The last domestic motor manufacturer is now in foreign hands. On top of it, imported motors are not meeting energy-efficiency requirements here in the land where such design considerations first emerged.
Just what’s going on?
These thoughts—and the consequences for green engineering and U.S. manufacturing—hit me recently when I visited Baldor motors in Fort Smith, Ark.
Baldor hosted a meeting for publishers of the magazines they advertise in, and Design News—one of our newly acquired titles—has worked with Baldor for many years. It was the first such meeting since 2006 when they hosted 50 publishers, this year they invited 30, this in itself may be reflection of the woes in traditional business to business media or perhaps Baldor is being more discriminating.
The event was graciously hosted by Randy Breaux, Baldor’s VP of Marketing who has a disarming Cajun charm but anyone driving marketing for a billion dollar-plus company is one smart guy. Randy kicked off the meeting with an overview of Baldor which was fascinating for me because I have spent my media career in the electronics market and all this motor stuff is brand new to me.
Randy kicked off with details on how Baldor was just purchased by the Swiss engineering giant ABB for $4.3 billion. This means the last domestic motor manufacturer is now in foreign hands.
This is not a nationalistic rant but more a question of why? In other industries, the U.S. has maintained a presence; think cars, semiconductors, aerospace, and software and heavy equipment. So why did the U.S. electric motor business become foreign controlled?
Motors are heavy and are essential to every domestic industry and application you can possibly think of; conveyors, escalators, elevators, farms, mining, water and waste treatment, food and chemical processing, car washes, auto dealerships even theme parks. In the average commercial building , 40% of the energy budget goes to lighting but another 40% goes to electric motors in the elevators and HVAC systems. So, given the potential for energy savings in motor control, why hasn’t the U.S. maintained a presence in this market?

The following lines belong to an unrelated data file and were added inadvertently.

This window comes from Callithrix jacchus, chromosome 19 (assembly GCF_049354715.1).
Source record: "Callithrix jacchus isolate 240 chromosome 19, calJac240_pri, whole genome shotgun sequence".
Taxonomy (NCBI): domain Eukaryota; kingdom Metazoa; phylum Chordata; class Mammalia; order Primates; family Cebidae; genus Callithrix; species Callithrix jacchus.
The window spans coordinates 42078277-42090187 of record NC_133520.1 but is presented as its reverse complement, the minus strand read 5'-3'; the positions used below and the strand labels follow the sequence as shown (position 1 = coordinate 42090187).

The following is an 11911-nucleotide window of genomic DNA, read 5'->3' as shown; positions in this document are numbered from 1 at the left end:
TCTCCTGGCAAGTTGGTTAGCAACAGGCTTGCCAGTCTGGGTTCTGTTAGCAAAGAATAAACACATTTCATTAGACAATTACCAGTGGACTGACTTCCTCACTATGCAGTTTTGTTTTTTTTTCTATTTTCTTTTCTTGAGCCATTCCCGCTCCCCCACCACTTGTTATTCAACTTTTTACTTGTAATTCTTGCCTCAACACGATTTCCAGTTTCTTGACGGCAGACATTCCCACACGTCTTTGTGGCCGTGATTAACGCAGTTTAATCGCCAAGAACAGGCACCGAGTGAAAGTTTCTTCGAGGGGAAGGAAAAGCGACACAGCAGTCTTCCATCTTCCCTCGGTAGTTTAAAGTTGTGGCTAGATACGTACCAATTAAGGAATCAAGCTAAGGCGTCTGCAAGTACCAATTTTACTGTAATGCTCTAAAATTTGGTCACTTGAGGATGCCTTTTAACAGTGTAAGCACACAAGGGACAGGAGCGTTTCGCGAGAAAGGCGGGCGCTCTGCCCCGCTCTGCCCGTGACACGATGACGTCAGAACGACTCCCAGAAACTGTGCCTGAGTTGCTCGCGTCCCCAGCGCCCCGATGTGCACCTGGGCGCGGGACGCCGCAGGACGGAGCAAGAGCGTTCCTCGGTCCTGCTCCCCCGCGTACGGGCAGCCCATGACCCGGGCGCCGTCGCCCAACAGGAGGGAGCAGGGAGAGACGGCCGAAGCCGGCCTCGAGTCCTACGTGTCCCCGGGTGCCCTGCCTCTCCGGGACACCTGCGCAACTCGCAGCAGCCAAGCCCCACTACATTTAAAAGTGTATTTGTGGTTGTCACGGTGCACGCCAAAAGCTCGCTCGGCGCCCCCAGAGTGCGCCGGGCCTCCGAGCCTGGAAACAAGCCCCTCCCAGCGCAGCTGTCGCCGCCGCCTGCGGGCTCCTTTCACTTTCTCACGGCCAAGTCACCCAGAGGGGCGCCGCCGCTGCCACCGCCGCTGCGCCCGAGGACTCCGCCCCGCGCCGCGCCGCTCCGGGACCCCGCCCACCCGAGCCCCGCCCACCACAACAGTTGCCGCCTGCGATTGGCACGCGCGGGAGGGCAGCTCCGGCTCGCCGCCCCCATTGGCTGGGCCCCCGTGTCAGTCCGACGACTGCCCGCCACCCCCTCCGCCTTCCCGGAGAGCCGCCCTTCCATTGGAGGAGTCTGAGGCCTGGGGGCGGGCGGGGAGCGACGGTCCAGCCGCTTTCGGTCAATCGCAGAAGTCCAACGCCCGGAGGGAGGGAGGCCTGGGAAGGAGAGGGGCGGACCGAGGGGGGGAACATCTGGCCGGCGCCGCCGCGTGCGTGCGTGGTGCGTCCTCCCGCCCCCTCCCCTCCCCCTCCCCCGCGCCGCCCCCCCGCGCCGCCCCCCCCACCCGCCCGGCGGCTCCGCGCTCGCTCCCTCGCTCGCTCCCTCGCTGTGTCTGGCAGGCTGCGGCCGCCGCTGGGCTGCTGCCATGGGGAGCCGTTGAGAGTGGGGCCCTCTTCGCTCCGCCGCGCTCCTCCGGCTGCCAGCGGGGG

John Malinowski talked to us about newly implemented motor energy efficiency legislation (EISA) that was started here in the U.S. and now leads the world but is unfortunately very poorly enforced. This means that thousands of motors are coming into the country through loopholes or lack of oversight that aren’t meeting levels of efficiency set back in 2007. It’s always interesting to see how these innovation vs. just good-enough-but-cheap tech battles play out.
What's the future hold?
I think Baldor will win in the long run because energy costs are constantly rising and the cost of a motor is only 2% of total lifetime cost, on average energy costs are 11x the purchase price to run a motor for a year.
I also learned that the controllers for motors are called “drives” and this is where the semiconductor content comes in because intelligent controllers can save 40% in energy costs and 32 bit microcontrollers have the processing power to save a lot of energy. Motor drives are also a major product for ABB so it explains why the Baldor acquisition is strategic for ABB.
I missed the factory tour but would have loved to see the winding and fabrication of these huge motors. Michael Faraday would be proud!
Also worth noting is that Randy told us that orders were up 30% in January over last year and that is a very clear indicator of a jump in economic activity in the U.S. Two major drivers of growth are agriculture (have you been following the price of corn?) and the environmental controls industry, going green sometimes needs a big motor.